In the previous article (see Reliability in PBCs – Part 1) we defined how reliability of a system or service could be used in a Performance Based Contract (PBC) including defining whether we were measuring success or failure, and whether the failure resulted in a mission [critical] failure or not (defined as a logistics failure). In this article we are going to look at the detail needed to measure reliability from a contractual perspective.
Previously we defined those elements that would result in either a mission or logistics failure. However, from a contractual perspective and linked to performance management, who is attributed to (owns) this failure, Buyer or Seller? Typically, this refers to either a chargeable (to the seller) or non-chargeable (to the buyer) failure. Unfortunately, determining whether a failure is chargeable or non-chargeable is not simple, especially when dealing with complex systems and commercial arrangements (e.g. multi-party contracts). As illustration of this consider the following scenario.
The buyer receives serviceable (working) vehicles from the seller that are then driven by the buyer’s employees to deliver buyer’s goods. The seller is responsible for ensuring that there are enough vehicles available to the buyer with all maintenance completed and the vehicles are “roadworthy” (i.e. no safety or mechanical issues such as working lights).
Now consider the buyer has failed to make a delivery due to the vehicle not working. Is this a chargeable failure? If the failure was due to a mechanical issue (e.g. engine not starting) then this is simple; chargeable failure to the seller. However, what if the vehicle was in an accident that was the fault of the buyer’s employee? Or the buyer’s driver did not put fuel in the vehicle? What then? What if a third-party caused the accident (e.g. neither the buyer nor seller)? Alternatively, what if the vehicle was operating outside it’s normal role (e.g. carrying twice the maximum design weight making the brakes less effective) or in a different environment (e.g. extreme cold resulting in an icy road). What now? Is the failure chargeable or non-chargeable?
In a previous article (see Setting the Performance Levels (Part 3)) I discussed criticality of Configuration, Role and Environment (CRE) in setting performance levels. In failure sentencing (the name given in the Reliability Engineering community for this process), we should also consider the CRE. While it is possible to transfer all risks from buyer to seller, in many circumstances this risk transfer is unaffordable for the buyer.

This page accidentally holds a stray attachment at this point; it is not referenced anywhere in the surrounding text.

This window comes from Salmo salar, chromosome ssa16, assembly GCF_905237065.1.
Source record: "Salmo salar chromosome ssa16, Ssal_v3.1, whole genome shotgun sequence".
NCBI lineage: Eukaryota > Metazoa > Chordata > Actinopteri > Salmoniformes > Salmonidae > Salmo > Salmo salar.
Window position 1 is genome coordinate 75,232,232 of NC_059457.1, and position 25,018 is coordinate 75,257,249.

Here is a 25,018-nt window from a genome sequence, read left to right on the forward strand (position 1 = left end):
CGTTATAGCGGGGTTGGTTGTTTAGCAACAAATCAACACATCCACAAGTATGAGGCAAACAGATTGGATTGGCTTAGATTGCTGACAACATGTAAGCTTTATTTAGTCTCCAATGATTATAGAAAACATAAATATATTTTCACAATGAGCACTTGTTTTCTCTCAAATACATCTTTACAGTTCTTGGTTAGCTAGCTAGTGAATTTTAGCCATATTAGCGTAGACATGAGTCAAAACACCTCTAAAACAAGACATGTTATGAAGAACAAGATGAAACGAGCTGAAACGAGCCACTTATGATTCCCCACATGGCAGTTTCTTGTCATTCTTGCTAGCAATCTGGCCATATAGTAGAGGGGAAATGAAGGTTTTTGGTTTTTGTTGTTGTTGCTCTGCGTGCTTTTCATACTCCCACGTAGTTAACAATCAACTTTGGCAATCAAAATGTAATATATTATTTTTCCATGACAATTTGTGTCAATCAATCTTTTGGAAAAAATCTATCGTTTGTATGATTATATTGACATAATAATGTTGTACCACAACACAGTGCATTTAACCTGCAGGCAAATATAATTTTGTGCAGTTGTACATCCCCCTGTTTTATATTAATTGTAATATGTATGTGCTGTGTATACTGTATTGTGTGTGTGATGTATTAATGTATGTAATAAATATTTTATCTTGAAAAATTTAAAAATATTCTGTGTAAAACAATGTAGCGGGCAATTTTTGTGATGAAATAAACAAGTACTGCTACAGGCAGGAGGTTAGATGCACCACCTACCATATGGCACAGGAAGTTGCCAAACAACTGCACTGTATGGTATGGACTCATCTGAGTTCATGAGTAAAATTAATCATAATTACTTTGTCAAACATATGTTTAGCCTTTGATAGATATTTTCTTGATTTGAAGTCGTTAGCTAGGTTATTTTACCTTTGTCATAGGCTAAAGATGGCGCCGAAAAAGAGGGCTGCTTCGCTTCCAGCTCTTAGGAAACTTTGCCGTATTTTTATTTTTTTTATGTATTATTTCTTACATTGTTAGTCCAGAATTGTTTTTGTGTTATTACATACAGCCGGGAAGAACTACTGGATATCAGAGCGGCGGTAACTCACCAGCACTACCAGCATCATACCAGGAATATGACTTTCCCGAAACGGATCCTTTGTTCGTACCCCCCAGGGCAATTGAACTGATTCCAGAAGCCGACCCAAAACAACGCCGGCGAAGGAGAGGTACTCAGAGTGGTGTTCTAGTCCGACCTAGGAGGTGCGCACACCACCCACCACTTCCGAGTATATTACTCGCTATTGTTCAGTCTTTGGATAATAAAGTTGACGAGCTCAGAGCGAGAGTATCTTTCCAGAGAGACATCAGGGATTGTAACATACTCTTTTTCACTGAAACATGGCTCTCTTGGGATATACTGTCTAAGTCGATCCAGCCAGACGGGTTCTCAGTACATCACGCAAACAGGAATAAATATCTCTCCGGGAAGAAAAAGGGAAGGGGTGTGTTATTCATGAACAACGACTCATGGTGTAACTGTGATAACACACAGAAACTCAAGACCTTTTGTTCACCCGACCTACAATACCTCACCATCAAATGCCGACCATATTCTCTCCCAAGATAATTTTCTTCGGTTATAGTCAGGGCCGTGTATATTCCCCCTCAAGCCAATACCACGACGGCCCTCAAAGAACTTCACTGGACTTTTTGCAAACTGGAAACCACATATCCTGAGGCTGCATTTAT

The alternative is to specify all these exclusions in the PBC. Indeed many years ago my colleagues and I would try, sometime resulting in up to 3 pages of possible exclusions like the ones above. However, explicitly considering and documenting is neither effective or efficient since it is impossible to capture all possible event. Additionally, the drafting and management cost to both buyer and seller becomes too high.
To avoid this in recent years my colleagues and I have started either:
- defined general sentencing principles (as opposed to specific rules); or
- used “all in” performance measures that are not adjudicated (e.g. no failure sentencing is undertaken). See When a KPI is not a KPI for further details.
The key to which of these 2 types you use is highly dependent on whether the commercial relationship can include “all in” performance measures as part of the performance measures hierarchy. In my experience many contracts are more “master-servant” in nature (i.e. the buyer will tell the seller what to do and how to do it) as opposed to a more partnering style that emphasises a “shared destiny” approach. However, where the commercial relationship is more partnering and collaborative in nature, the “all in” performance measures, especially when linked to incentive (see PBC Incentive Regime Part 1 and Part 2), are very powerful drivers of positive outcomes for both buyer and seller.
In summary, like availability performance measures, reliability performance measures should be included in many PBC performance measure hierarchies as they represent the goal of many PBC buyers and sellers. However, care must be taken when designing these reliability performance measures to make sure that they accurately reflect the need and take into account the specific CRE of the commercial arrangement. Moreover, unless the commercial relationship reflects a more partnering approach, the use of “all in” performance measures will be difficult to include.